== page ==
More things your walk reveals about your health
Walking Problems: Page 5
Walking clue #13: Walking on tiptoes, one foot
May reveal: Stroke
Doctors assessing toe-walking look for symmetry: Is it happening on both sides or only one? When a person toe-walks only on one side, it's an indicator of stroke, which usually damages one side of the body. When polio was still a scourge in the U.S., affected people often had one withered extremity and one-sided toe-walking was more common.
Walking clue #14: A bouncing gait
May reveal: Unusually tight calf muscles
One unusual stride is a gait that causes the walker to literally bounce a bit. Specialists can see the heel-off, the first part of a normal step, happen a bit too quickly, because of tight calf muscles. Women are the most vulnerable, because of chronic high heel use, podiatrist Andersen says.
"I've seen women in their 60s who have been told to exercise -- sometimes for the first time in her life because a doctor is ordering it for a health issue -- and she can't because she can't comfortably wear a flat shoe," she says. "The same thing can happen much earlier in life, too, such as with a 25-year-old who's been wearing stilettos since she was a teenager."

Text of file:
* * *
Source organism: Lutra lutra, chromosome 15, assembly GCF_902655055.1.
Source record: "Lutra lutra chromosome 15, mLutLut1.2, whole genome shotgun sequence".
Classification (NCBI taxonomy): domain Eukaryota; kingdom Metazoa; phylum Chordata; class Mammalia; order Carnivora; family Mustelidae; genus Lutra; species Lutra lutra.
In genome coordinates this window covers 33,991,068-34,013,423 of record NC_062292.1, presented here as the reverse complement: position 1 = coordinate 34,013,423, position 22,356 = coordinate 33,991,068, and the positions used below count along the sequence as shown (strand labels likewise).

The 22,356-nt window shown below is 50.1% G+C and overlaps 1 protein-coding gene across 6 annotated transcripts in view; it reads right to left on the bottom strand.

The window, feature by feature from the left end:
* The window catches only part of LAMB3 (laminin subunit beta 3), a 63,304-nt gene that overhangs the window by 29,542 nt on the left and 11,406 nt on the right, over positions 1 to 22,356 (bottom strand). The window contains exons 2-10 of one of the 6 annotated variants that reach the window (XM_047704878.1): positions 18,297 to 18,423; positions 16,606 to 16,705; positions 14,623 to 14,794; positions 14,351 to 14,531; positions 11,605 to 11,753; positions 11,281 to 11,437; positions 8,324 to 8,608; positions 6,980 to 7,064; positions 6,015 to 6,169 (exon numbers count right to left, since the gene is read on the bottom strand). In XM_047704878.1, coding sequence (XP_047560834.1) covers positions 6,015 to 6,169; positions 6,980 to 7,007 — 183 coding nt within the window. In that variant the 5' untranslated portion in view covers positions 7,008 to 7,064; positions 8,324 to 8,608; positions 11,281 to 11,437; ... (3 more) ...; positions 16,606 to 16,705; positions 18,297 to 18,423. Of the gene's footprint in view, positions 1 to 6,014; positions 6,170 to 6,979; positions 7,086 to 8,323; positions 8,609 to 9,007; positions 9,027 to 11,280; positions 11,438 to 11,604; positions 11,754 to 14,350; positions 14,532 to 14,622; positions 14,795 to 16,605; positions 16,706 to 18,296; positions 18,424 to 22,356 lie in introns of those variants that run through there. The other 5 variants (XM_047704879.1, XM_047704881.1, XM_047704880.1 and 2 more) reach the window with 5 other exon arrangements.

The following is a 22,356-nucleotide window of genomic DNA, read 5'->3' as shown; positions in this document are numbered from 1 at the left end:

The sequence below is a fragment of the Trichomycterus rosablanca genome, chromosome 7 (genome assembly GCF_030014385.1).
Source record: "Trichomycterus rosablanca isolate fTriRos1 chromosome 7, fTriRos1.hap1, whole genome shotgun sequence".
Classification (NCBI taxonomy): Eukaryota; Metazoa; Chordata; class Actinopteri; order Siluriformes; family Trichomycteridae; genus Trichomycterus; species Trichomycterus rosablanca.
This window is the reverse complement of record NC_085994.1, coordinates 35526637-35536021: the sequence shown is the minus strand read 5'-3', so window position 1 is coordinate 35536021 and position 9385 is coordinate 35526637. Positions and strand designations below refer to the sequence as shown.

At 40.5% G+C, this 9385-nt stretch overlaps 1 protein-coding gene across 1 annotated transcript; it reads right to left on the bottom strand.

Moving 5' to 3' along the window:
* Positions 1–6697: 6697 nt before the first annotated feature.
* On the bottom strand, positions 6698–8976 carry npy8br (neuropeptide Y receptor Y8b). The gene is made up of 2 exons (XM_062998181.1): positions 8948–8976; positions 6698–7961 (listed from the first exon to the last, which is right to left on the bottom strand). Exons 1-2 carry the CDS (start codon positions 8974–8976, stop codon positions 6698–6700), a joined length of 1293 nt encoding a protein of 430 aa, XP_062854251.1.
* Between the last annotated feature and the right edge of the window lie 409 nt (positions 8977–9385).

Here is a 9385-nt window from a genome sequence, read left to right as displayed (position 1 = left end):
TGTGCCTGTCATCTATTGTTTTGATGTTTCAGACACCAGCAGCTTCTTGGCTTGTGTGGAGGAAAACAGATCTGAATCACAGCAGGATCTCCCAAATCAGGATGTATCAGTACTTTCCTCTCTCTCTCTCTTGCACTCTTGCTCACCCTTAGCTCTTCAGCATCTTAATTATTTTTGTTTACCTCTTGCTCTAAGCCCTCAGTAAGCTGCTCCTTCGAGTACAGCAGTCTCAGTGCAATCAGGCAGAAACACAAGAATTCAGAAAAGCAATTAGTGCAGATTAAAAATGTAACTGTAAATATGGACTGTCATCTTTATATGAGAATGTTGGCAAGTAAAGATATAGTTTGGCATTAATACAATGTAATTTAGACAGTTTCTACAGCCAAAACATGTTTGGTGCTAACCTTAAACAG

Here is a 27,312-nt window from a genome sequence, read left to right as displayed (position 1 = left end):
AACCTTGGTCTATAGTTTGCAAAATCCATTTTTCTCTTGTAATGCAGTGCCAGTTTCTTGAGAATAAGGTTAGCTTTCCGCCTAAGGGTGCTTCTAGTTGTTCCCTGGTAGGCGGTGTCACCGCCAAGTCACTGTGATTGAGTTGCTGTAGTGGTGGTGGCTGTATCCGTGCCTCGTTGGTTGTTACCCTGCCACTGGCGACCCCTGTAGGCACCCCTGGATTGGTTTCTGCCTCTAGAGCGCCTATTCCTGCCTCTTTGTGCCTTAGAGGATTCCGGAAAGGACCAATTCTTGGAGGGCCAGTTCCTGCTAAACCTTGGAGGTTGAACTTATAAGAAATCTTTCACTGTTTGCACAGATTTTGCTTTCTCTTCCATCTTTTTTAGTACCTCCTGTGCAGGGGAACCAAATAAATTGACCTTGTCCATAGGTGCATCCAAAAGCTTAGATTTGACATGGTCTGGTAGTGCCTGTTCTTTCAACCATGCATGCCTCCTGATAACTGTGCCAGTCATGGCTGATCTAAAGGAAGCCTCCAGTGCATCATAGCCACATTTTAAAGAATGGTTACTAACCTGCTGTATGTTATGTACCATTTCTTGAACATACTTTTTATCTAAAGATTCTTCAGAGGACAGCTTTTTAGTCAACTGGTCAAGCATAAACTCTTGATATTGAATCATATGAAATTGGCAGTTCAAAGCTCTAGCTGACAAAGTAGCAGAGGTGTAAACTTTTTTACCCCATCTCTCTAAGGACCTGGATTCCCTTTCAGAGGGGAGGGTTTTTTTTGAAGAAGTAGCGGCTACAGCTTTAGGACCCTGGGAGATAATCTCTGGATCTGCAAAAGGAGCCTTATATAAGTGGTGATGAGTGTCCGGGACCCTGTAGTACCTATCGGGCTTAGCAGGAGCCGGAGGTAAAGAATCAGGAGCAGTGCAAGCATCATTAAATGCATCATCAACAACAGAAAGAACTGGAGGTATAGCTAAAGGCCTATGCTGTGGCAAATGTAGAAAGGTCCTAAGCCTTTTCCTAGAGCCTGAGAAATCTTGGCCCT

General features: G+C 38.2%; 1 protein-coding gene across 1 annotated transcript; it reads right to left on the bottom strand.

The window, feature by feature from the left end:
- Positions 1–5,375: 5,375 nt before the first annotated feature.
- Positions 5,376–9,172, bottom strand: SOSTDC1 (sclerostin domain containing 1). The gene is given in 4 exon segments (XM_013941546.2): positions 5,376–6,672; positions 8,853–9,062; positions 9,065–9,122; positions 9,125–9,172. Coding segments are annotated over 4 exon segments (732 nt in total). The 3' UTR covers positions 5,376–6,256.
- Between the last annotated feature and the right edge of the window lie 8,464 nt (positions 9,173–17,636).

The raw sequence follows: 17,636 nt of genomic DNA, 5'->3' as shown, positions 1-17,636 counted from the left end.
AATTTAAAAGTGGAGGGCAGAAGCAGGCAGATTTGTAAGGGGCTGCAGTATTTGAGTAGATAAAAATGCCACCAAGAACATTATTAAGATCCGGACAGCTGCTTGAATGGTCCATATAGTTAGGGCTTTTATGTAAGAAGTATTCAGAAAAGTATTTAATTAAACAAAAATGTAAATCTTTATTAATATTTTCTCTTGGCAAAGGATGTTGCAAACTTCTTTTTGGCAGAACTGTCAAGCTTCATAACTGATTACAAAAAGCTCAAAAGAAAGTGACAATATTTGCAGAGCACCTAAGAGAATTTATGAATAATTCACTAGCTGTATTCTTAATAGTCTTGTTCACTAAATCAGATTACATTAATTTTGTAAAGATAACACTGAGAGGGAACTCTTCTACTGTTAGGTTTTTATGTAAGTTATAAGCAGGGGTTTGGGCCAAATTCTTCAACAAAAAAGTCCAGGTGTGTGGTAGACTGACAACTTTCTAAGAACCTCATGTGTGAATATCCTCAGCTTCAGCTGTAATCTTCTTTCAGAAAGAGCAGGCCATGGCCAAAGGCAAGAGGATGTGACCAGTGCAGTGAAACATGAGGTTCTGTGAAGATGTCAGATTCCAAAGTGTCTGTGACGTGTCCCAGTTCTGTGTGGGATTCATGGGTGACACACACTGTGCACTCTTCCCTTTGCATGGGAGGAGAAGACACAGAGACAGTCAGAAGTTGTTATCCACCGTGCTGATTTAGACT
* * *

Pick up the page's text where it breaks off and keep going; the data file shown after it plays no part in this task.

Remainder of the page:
Walking clue #15: One higher arch and/or a pelvis that dips slightly
May reveal: One leg is shorter than the other
Limb (or leg) length discrepancy simply means that one leg is shorter than the other. Experts can spot this in several different ways. One is by looking at the foot while you take a step, says podiatrist Andersen; one foot will have a higher arch and the other will look flatter. The flatter foot usually corresponds to the longer leg, she says.
Also, because the shorter leg has to go a bit farther to get to the floor, the pelvis may drop down slightly in the stride, adds Bailey. "If you pull up the shirt you can often see changes to the lumbar spine -- a horizontal crease along the spine on the side with the longer leg, because the spine is bending in that direction."
You can be born with limb discrepancy or get it as the result of knee or hip replacements, if limbs don't line up perfectly after healing. But unless the discrepancy is three-quarters of an inch or more, Blitzer says, studies indicate it probably won't cause health problems. Shoe inserts usually can make up for a quarter-inch discrepancy; surgery is sometimes recommended for larger differences.